Sunny left her purse and glasses behind. She was especially glad to leave her glasses. They were made of green feather-light plastic, and she still wasn’t used to them. Over the last year, though being a Leopard Person had lessened her sensitivity to light, it hadn’t done a thing for her eyesight. She’d always had better eyes than most with albinism, but that didn’t mean they were great.
After her eye exam last month, her doctor had finally said what Sunny knew he’d eventually say: “Let’s get you some glasses.” They were the type that grew shaded in the sunlight, and she hated them. She liked seeing true sunshine, though it hurt her eyes. Nevertheless, lately her eyes’ inability to keep out sunlight had begun to make the world look so washed out that she could barely see any detail. She’d even tried wearing a baseball cap for a week, hoping the bill would shade her eyes. It didn’t help at all, so glasses it was. But whenever she could, she took them off. And this was the best thing about the night.
“I hope the goat meat is hard for her to get at this hour,” Sunny muttered to herself as she stomped out the Obi Library’s entrance onto the narrow dirt road.
Not a minute later, she felt a mosquito bite her ankle. “Oh, come on,” she muttered. She walked faster. The night was hot and cloying, a perfect companion to her foul mood. It was rainy season, and the clouds had dropped an hour’s worth of rain the day before. The ground had expanded, and the trees and plants were breathing. Insects buzzed excitedly, and she heard small bats chirping as they fed on them. Back the other way, toward the entrance of Leopard Knocks, business was in full swing. It was the hour when both the quieter and noisier transactions were made. Even from where she was, she could hear a few of the noisier ones, including two Igbo men loudly discussing the limitations and the unreasonable cost of luck charms.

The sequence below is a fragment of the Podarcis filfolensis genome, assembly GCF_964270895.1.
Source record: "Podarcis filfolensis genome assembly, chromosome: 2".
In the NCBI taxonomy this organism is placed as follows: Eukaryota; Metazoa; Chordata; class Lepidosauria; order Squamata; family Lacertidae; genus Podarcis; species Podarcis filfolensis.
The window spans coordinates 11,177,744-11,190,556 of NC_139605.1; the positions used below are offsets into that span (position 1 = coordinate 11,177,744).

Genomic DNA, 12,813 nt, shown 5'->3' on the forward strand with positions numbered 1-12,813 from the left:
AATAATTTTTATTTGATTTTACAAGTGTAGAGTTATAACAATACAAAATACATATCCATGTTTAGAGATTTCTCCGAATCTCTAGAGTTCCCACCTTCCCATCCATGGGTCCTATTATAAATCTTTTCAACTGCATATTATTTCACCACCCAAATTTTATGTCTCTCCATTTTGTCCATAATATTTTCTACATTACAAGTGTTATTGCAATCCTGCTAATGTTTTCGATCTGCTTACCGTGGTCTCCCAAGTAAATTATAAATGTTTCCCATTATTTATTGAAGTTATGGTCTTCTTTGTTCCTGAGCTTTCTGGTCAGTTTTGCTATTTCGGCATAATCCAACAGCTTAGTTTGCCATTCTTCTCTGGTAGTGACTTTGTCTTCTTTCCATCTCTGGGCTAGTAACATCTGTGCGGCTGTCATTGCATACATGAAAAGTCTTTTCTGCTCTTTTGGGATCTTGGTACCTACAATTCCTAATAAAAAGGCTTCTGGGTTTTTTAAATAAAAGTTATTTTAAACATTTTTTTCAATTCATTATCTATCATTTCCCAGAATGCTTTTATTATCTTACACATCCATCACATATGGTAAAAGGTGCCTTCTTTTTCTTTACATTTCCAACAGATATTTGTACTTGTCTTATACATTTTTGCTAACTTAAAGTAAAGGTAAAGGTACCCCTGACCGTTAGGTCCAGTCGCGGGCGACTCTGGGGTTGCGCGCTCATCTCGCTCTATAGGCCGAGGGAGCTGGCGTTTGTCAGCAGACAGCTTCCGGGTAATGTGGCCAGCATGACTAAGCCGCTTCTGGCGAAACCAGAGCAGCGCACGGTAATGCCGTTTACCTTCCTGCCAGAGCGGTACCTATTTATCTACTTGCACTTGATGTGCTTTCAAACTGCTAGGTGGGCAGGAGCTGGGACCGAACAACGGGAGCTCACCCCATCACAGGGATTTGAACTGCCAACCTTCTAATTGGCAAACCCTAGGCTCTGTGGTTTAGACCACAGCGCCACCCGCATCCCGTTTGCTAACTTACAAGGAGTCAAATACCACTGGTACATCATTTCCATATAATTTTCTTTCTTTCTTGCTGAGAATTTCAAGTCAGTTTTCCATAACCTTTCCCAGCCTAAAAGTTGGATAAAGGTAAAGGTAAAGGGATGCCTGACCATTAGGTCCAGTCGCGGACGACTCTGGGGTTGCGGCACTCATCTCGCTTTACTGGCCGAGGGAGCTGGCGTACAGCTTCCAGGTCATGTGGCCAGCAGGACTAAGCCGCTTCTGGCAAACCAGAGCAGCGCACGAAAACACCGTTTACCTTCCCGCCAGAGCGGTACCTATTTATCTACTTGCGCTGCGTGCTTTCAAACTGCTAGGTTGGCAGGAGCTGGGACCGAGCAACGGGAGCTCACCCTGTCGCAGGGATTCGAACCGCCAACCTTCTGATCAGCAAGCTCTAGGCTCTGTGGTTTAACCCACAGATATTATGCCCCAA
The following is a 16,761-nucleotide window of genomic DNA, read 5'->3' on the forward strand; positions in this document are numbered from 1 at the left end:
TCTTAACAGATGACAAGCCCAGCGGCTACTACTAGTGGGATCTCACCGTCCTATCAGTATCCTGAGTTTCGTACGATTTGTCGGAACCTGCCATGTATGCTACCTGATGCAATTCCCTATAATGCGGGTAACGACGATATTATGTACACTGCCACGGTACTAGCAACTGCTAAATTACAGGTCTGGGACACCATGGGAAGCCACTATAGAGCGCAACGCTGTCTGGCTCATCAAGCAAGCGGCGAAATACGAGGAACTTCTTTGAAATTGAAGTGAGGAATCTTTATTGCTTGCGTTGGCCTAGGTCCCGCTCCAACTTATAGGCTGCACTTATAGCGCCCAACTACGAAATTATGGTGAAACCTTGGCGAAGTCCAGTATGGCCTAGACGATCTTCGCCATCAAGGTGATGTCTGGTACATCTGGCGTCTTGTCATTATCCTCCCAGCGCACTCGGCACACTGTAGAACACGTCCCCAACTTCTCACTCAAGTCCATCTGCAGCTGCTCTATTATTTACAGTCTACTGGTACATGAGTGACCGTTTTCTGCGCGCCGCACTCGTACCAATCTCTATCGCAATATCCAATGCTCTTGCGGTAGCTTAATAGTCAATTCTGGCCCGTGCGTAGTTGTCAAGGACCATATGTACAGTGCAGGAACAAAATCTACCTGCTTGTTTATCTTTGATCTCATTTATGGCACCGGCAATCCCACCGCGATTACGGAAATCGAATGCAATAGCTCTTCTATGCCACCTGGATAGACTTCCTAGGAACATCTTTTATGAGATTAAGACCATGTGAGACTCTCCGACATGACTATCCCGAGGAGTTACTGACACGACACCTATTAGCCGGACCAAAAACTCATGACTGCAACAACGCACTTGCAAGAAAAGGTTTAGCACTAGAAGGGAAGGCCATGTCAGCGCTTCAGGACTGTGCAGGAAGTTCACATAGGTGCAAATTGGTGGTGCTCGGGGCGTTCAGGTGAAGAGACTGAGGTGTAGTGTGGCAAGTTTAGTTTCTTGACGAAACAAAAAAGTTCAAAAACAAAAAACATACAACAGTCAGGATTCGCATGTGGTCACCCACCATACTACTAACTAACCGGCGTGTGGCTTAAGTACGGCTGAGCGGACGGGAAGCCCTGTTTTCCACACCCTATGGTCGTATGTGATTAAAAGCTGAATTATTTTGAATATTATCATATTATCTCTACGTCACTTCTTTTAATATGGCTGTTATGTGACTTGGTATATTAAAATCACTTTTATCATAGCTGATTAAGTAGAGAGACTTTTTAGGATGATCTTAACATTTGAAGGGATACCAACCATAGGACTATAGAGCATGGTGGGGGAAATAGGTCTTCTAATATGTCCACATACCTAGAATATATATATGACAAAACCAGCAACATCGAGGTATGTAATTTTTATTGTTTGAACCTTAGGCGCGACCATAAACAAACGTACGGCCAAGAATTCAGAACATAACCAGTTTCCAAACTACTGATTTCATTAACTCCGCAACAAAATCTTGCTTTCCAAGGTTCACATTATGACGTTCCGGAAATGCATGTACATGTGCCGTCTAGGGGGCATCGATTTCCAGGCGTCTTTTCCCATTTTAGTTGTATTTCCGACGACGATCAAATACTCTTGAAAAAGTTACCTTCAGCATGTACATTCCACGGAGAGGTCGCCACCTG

Sunny picked up her pace. The sooner she got to the field where the wild tainted peppers grew, the sooner she could get back to the Obi Library and show Sugar Cream that she indeed had no idea how to make tainted pepper soup, one of the most common dishes of Nigeria’s Leopard People.
Sunny sighed. She’d come to this field several times with Chichi to pick tainted peppers. They grew wild here and were not as concentrated as the ones sold in the Leopard Knocks produce huts and shops, but Sunny liked having functioning taste buds, thank you very much. It was Chichi who always made the soup, and Chichi liked it mild, too. Plus, the tainted peppers here didn’t cost a thing, and you could get them at any time, day or night.
It was the time of the year when the peppers grew fat, or so Orlu and Chichi said. Sunny had only learned of Leopard Knocks’ existence within the last year and a half. This was far from enough time to know the habits of the wild tainted peppers that grew near the fields of flowers used to make juju powder. Chichi and Orlu had been coming to Leopard Knocks all their lives. So Sunny was inclined to believe them. The peppers loved heat and sun, and despite the recent rains, there had been plenty of both.